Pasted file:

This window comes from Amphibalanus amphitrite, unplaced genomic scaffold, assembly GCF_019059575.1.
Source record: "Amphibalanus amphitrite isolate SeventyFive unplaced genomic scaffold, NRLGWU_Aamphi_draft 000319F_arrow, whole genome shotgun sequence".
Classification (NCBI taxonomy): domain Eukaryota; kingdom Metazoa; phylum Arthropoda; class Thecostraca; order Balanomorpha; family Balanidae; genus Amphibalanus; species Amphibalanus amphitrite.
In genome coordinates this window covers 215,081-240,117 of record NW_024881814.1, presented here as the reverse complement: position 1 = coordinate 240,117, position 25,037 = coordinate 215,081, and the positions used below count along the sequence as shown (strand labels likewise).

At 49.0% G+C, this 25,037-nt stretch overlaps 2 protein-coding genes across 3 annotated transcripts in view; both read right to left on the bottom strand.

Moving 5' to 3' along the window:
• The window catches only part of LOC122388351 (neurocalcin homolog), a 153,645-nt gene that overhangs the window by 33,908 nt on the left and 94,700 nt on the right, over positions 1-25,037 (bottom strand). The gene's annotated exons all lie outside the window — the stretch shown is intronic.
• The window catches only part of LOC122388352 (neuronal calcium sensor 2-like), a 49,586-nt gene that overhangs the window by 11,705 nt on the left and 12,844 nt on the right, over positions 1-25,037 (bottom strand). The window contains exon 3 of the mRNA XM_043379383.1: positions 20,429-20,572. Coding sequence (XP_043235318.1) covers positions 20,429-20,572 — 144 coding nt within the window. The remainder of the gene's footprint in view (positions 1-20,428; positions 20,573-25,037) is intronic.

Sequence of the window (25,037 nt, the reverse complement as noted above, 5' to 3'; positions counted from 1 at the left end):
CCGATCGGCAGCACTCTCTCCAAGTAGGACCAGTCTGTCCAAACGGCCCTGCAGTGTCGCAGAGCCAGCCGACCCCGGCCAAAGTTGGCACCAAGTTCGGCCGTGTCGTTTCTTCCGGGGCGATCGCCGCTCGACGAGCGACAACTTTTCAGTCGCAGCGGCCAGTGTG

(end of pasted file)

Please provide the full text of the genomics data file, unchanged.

This window comes from Amphibalanus amphitrite, unplaced genomic scaffold, assembly GCF_019059575.1.
Source record: "Amphibalanus amphitrite isolate SeventyFive unplaced genomic scaffold, NRLGWU_Aamphi_draft 000319F_arrow, whole genome shotgun sequence".
Classification (NCBI taxonomy): domain Eukaryota; kingdom Metazoa; phylum Arthropoda; class Thecostraca; order Balanomorpha; family Balanidae; genus Amphibalanus; species Amphibalanus amphitrite.
In genome coordinates this window covers 215,081-240,117 of record NW_024881814.1, presented here as the reverse complement: position 1 = coordinate 240,117, position 25,037 = coordinate 215,081, and the positions used below count along the sequence as shown (strand labels likewise).

At 49.0% G+C, this 25,037-nt stretch overlaps 2 protein-coding genes across 3 annotated transcripts in view; both read right to left on the bottom strand.

Moving 5' to 3' along the window:
• The window catches only part of LOC122388351 (neurocalcin homolog), a 153,645-nt gene that overhangs the window by 33,908 nt on the left and 94,700 nt on the right, over positions 1-25,037 (bottom strand). The gene's annotated exons all lie outside the window — the stretch shown is intronic.
• The window catches only part of LOC122388352 (neuronal calcium sensor 2-like), a 49,586-nt gene that overhangs the window by 11,705 nt on the left and 12,844 nt on the right, over positions 1-25,037 (bottom strand). The window contains exon 3 of the mRNA XM_043379383.1: positions 20,429-20,572. Coding sequence (XP_043235318.1) covers positions 20,429-20,572 — 144 coding nt within the window. The remainder of the gene's footprint in view (positions 1-20,428; positions 20,573-25,037) is intronic.

Sequence of the window (25,037 nt, the reverse complement as noted above, 5' to 3'; positions counted from 1 at the left end):
CCGATCGGCAGCACTCTCTCCAAGTAGGACCAGTCTGTCCAAACGGCCCTGCAGTGTCGCAGAGCCAGCCGACCCCGGCCAAAGTTGGCACCAAGTTCGGCCGTGTCGTTTCTTCCGGGGCGATCGCCGCTCGACGAGCGACAACTTTTCAGTCGCAGCGGCCAGTGTG